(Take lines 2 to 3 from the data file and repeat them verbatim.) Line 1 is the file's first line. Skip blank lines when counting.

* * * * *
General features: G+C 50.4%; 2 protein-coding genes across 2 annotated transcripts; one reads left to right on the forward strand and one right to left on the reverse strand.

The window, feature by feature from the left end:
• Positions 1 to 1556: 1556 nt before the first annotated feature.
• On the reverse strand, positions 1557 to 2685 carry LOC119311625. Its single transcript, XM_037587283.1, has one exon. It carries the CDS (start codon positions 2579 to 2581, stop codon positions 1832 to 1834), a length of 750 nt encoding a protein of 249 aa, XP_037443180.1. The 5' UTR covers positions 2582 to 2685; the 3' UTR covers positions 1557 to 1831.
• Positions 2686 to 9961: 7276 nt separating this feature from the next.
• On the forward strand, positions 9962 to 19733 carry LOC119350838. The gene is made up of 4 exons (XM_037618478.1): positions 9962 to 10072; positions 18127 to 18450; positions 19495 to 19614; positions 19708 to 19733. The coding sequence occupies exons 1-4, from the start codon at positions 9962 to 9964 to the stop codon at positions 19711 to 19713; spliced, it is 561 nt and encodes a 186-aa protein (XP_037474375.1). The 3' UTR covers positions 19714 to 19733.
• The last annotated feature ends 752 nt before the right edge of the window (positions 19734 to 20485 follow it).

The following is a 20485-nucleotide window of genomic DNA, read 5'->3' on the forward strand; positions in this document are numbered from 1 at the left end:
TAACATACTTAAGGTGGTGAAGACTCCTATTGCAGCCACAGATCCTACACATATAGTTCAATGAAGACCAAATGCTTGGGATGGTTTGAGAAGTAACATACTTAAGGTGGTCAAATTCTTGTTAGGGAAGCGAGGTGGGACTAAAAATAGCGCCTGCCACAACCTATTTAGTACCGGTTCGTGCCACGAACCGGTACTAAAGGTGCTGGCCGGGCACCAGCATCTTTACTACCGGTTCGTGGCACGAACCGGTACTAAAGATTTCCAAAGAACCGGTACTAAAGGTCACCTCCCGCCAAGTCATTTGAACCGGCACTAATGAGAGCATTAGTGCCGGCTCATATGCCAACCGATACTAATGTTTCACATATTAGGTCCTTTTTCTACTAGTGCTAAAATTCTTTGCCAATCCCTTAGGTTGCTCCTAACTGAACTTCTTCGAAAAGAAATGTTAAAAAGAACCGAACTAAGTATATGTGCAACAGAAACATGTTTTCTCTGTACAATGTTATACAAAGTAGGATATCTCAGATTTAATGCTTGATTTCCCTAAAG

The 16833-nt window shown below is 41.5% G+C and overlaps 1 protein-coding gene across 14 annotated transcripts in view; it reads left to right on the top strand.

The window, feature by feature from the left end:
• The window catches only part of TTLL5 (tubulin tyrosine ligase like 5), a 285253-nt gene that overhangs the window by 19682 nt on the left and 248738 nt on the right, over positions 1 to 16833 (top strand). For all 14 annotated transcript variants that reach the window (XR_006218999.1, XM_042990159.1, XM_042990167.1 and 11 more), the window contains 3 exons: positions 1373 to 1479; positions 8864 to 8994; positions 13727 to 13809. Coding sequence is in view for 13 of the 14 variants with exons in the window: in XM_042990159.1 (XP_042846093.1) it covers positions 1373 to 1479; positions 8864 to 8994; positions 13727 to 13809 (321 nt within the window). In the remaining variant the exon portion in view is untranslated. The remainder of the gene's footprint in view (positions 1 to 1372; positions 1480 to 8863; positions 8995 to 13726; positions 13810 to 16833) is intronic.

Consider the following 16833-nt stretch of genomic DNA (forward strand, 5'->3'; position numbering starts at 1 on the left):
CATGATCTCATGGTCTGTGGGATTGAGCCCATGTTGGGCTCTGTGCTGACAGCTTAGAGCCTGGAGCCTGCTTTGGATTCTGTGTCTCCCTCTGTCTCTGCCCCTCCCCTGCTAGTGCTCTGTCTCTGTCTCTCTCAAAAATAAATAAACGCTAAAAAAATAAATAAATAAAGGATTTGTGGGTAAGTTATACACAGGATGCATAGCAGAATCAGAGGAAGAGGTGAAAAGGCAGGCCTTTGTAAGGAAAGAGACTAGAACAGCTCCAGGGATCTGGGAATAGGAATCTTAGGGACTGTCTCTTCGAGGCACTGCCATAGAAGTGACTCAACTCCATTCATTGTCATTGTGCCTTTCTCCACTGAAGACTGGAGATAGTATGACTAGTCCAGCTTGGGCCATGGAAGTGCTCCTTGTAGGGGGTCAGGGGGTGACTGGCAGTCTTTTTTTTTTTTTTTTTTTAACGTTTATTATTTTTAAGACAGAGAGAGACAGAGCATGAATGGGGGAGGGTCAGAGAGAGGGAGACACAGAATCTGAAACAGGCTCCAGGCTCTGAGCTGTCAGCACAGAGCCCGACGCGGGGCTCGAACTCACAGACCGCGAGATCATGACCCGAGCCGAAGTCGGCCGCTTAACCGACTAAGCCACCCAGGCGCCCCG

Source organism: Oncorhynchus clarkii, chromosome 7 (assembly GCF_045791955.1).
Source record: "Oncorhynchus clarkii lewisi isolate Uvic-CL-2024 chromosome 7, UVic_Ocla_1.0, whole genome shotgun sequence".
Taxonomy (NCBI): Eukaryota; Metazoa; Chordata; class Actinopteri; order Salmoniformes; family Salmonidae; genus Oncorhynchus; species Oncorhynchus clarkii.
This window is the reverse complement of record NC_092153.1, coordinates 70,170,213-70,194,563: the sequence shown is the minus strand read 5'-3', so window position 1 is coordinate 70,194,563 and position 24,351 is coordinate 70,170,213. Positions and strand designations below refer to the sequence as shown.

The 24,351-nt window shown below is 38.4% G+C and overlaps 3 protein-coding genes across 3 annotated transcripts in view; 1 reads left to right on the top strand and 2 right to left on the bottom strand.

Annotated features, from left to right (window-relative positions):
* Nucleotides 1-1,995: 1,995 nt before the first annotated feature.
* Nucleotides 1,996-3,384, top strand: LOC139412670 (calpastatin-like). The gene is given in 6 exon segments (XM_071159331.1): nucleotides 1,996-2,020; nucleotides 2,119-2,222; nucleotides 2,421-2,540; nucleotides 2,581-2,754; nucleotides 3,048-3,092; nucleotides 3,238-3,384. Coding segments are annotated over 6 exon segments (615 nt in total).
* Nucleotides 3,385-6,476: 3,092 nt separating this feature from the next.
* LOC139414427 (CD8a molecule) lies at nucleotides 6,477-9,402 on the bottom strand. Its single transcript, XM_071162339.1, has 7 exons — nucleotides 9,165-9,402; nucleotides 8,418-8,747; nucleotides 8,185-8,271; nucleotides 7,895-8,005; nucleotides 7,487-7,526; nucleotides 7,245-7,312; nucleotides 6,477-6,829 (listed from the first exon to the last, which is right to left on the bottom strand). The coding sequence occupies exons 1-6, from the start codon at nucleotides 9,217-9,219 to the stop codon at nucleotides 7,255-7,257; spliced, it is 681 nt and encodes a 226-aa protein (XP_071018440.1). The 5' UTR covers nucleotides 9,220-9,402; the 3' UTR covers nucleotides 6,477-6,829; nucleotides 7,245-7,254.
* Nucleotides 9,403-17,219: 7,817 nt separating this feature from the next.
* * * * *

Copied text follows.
The window, feature by feature from the left end:
• Positions 1 to 1556: 1556 nt before the first annotated feature.